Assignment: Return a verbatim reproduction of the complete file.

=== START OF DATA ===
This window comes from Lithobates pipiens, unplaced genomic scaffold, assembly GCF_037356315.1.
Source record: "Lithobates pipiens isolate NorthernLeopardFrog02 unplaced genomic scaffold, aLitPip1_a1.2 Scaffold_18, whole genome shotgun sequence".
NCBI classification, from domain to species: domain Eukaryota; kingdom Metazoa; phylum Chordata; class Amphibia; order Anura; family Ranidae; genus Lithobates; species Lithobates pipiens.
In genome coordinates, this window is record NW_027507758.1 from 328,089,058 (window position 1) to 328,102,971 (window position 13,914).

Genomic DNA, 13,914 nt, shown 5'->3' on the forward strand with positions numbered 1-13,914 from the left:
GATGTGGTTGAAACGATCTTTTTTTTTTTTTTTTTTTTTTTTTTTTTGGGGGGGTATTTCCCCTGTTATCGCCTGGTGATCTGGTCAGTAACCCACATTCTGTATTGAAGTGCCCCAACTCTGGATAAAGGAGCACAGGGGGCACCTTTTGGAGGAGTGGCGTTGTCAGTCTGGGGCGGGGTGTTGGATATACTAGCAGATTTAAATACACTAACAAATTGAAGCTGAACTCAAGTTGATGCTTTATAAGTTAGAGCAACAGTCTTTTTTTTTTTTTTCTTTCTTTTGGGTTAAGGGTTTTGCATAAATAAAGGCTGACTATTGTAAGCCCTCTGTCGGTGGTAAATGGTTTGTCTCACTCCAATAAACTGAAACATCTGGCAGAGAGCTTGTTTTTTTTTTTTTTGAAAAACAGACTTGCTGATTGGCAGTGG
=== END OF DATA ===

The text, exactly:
This window comes from Lithobates pipiens, unplaced genomic scaffold, assembly GCF_037356315.1.
Source record: "Lithobates pipiens isolate NorthernLeopardFrog02 unplaced genomic scaffold, aLitPip1_a1.2 Scaffold_18, whole genome shotgun sequence".
NCBI classification, from domain to species: domain Eukaryota; kingdom Metazoa; phylum Chordata; class Amphibia; order Anura; family Ranidae; genus Lithobates; species Lithobates pipiens.
In genome coordinates, this window is record NW_027507758.1 from 328,089,058 (window position 1) to 328,102,971 (window position 13,914).

Genomic DNA, 13,914 nt, shown 5'->3' on the forward strand with positions numbered 1-13,914 from the left:
GATGTGGTTGAAACGATCTTTTTTTTTTTTTTTTTTTTTTTTTTTTTGGGGGGGTATTTCCCCTGTTATCGCCTGGTGATCTGGTCAGTAACCCACATTCTGTATTGAAGTGCCCCAACTCTGGATAAAGGAGCACAGGGGGCACCTTTTGGAGGAGTGGCGTTGTCAGTCTGGGGCGGGGTGTTGGATATACTAGCAGATTTAAATACACTAACAAATTGAAGCTGAACTCAAGTTGATGCTTTATAAGTTAGAGCAACAGTCTTTTTTTTTTTTTTCTTTCTTTTGGGTTAAGGGTTTTGCATAAATAAAGGCTGACTATTGTAAGCCCTCTGTCGGTGGTAAATGGTTTGTCTCACTCCAATAAACTGAAACATCTGGCAGAGAGCTTGTTTTTTTTTTTTTTGAAAAACAGACTTGCTGATTGGCAGTGG